To inform critical business moves, corporate real estate (CRE) information must be assembled rapidly through data from around the company, the industry and global real estate markets. And yet, CRE departments are still catching up.
According to a
Forrester Consulting study commissioned by JLL, less than 30 percent of CRE executives consider themselves to be ‘data-centric,’ and more than half view a lack of data and analytics tools as a top constraint on their performance. Two-thirds lack access to cross-departmental data and less than a third have policies for standardizing data and file formats.
This lack of data prowess has become a significant challenge, because today’s C-suite expects sophisticated real estate strategy recommendations to be delivered in real-time.
John Forrest, JLL’s CEO of Corporate Solutions, Americas and Chair of the firm’s Global Corporate Solutions Board, shares insights from the study commissioned with Forrester and discusses what CRE executives can do to transform their business to a technology-enabled, data-driven organization.
Q: Data and analytics is transforming virtually every industry from healthcare and retail to manufacturing and transportation. How is data impacting CRE?
A: Corporate real estate executives are pioneering data and analytics in the industry. Executives are embracing new technologies that offer access to a panoramic array of insights that have long been buried in under-utilized building and portfolio data to harness a vast landscape of uncultivated information. C-suite and CRE leaders can now leverage unprecedented levels of real estate data to optimize portfolios in foreign markets, while boosting workplace productivity in the U.S. These groundbreaking new tools collect and analyze the right building or facility data to deliver mission-critical insights and bottom-line results.
Q: What challenges are facing CRE firms looking to become more data-driven?
A: Standardized data governance is ranked as the weakest capability, with 56 percent of respondents reporting they do not have plans to enhance governance policies at all. Without standard policies for data collection, the CRE department cannot build a trusted analytics capability.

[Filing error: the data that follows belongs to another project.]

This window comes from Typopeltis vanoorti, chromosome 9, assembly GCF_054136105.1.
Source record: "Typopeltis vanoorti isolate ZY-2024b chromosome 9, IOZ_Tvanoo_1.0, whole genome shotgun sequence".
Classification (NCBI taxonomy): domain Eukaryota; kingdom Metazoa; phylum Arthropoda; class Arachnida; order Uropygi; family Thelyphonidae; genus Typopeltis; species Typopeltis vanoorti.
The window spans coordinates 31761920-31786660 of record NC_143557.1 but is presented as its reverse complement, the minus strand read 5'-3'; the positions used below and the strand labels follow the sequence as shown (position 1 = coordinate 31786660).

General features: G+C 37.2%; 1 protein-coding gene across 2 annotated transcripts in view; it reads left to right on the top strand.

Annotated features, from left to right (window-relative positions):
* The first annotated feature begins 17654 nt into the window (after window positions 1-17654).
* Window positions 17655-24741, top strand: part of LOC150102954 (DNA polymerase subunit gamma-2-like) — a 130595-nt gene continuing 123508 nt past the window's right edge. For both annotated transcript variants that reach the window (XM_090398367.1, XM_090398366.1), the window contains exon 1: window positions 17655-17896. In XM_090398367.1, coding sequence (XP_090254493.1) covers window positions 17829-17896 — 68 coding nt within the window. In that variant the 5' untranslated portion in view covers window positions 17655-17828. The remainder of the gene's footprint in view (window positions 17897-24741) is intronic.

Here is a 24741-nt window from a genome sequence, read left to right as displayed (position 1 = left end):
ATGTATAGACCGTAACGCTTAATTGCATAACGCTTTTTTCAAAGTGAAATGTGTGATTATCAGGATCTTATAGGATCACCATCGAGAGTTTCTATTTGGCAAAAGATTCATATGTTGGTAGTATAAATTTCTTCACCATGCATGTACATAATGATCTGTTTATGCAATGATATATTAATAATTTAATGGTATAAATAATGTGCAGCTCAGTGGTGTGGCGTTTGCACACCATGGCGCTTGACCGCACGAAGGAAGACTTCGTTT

Talent and capabilities are another challenge, with more than 70 percent of respondents saying that their companies do not adequately attract, train, or retain appropriate talent. However, more than half aim to address the talent shortage next year.
Q:The desire to become more data-centric appears to exist with CRE executives. So, what’s stopping them?
A: For many, the C-suite wants productivity, but conflicting organizational priorities may be preventing the investments needed to shape it. More than 60 percent of CRE leaders say data and analytics strategy is driven and funded by individual business groups, suggesting a blend of objectives that are not necessarily in line with corporate goals. Thirty-one percent of CRE executives say that fragmented data initiatives across the organization inhibit their strategy. Additionally, only nine percent of leaders strongly agree that they constantly gather and exchange information across departments to proactively manage key business resources such as functional spaces.
Q:How do you see CRE evolving as data and analytics becomes more integrated into the CRE practice?
A: Organizations are full of dark data with disparate information spread across geographies and service lines. New technology now allows us to pull all this together and analyze it using very powerful tools to generate new insights. Transforming a CRE department into a data-driven organization means using a data and analytics platform that marries data governance, data management and business intelligence with technology and knowledge management. At JLL we have a transformational program based around
RED, our data and analytics platform. We believe that technology – including big data and analytics – will be core to the future of real estate, business and buildings.
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